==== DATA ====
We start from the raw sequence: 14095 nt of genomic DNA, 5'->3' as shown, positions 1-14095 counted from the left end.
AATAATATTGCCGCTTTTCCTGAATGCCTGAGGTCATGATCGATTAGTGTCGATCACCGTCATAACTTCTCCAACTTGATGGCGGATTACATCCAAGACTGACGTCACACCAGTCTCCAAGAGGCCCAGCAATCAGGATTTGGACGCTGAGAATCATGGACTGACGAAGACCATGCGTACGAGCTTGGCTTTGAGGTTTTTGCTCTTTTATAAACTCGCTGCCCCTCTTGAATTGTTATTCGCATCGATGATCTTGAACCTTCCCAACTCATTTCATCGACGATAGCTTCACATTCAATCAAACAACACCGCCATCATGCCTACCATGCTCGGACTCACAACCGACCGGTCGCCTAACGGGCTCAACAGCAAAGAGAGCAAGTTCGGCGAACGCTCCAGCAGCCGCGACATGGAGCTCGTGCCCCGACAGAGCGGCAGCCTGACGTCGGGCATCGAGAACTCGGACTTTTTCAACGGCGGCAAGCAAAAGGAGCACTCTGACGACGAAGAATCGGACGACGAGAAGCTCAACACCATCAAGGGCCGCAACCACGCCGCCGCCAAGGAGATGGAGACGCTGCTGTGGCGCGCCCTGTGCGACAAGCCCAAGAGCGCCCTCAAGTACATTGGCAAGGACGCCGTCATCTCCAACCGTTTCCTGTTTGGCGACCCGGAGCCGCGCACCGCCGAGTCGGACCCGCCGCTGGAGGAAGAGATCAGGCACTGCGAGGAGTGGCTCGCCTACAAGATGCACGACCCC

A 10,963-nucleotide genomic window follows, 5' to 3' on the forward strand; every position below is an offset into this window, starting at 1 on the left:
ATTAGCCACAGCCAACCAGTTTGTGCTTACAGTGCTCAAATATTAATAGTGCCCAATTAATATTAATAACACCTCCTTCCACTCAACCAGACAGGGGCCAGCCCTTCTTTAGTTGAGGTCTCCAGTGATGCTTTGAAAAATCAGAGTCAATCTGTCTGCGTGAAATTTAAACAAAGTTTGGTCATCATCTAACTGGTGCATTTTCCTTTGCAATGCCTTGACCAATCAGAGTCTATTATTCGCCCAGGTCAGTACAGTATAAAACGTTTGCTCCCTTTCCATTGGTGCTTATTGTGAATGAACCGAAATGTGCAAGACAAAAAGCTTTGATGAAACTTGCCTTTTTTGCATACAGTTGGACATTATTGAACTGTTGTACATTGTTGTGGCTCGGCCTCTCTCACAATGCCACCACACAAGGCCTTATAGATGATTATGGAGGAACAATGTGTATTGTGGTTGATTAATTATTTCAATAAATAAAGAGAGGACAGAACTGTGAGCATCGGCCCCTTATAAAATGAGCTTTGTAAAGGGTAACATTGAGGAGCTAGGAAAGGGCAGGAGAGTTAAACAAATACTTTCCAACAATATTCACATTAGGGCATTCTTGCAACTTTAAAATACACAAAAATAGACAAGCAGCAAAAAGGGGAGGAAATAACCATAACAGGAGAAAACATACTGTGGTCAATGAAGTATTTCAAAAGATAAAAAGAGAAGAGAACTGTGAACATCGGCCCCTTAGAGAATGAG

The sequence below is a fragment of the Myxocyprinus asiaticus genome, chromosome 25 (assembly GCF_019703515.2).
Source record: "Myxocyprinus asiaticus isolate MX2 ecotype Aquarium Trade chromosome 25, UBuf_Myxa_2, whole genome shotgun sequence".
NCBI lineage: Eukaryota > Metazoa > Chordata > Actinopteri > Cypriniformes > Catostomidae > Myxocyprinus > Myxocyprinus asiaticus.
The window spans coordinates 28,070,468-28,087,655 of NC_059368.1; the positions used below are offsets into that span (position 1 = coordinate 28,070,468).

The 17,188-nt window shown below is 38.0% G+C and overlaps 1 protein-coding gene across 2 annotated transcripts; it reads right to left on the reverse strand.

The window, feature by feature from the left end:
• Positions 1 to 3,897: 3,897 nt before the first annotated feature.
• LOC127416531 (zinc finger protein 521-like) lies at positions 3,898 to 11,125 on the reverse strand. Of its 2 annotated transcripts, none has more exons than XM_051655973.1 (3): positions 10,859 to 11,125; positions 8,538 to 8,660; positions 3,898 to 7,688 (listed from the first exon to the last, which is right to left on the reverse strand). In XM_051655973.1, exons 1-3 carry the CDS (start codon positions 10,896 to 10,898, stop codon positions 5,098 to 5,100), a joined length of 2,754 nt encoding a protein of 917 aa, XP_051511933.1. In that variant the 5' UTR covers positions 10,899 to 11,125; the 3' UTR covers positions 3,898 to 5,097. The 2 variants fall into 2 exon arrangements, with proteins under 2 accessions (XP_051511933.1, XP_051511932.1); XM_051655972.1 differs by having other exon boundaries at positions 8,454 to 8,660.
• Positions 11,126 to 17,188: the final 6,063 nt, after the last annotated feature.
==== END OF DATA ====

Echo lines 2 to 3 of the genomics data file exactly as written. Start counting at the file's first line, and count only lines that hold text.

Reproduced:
AATAATATTGCCGCTTTTCCTGAATGCCTGAGGTCATGATCGATTAGTGTCGATCACCGTCATAACTTCTCCAACTTGATGGCGGATTACATCCAAGACTGACGTCACACCAGTCTCCAAGAGGCCCAGCAATCAGGATTTGGACGCTGAGAATCATGGACTGACGAAGACCATGCGTACGAGCTTGGCTTTGAGGTTTTTGCTCTTTTATAAACTCGCTGCCCCTCTTGAATTGTTATTCGCATCGATGATCTTGAACCTTCCCAACTCATTTCATCGACGATAGCTTCACATTCAATCAAACAACACCGCCATCATGCCTACCATGCTCGGACTCACAACCGACCGGTCGCCTAACGGGCTCAACAGCAAAGAGAGCAAGTTCGGCGAACGCTCCAGCAGCCGCGACATGGAGCTCGTGCCCCGACAGAGCGGCAGCCTGACGTCGGGCATCGAGAACTCGGACTTTTTCAACGGCGGCAAGCAAAAGGAGCACTCTGACGACGAAGAATCGGACGACGAGAAGCTCAACACCATCAAGGGCCGCAACCACGCCGCCGCCAAGGAGATGGAGACGCTGCTGTGGCGCGCCCTGTGCGACAAGCCCAAGAGCGCCCTCAAGTACATTGGCAAGGACGCCGTCATCTCCAACCGTTTCCTGTTTGGCGACCCGGAGCCGCGCACCGCCGAGTCGGACCCGCCGCTGGAGGAAGAGATCAGGCACTGCGAGGAGTGGCTCGCCTACAAGATGCACGACCCC

A 10,963-nucleotide genomic window follows, 5' to 3' on the forward strand; every position below is an offset into this window, starting at 1 on the left: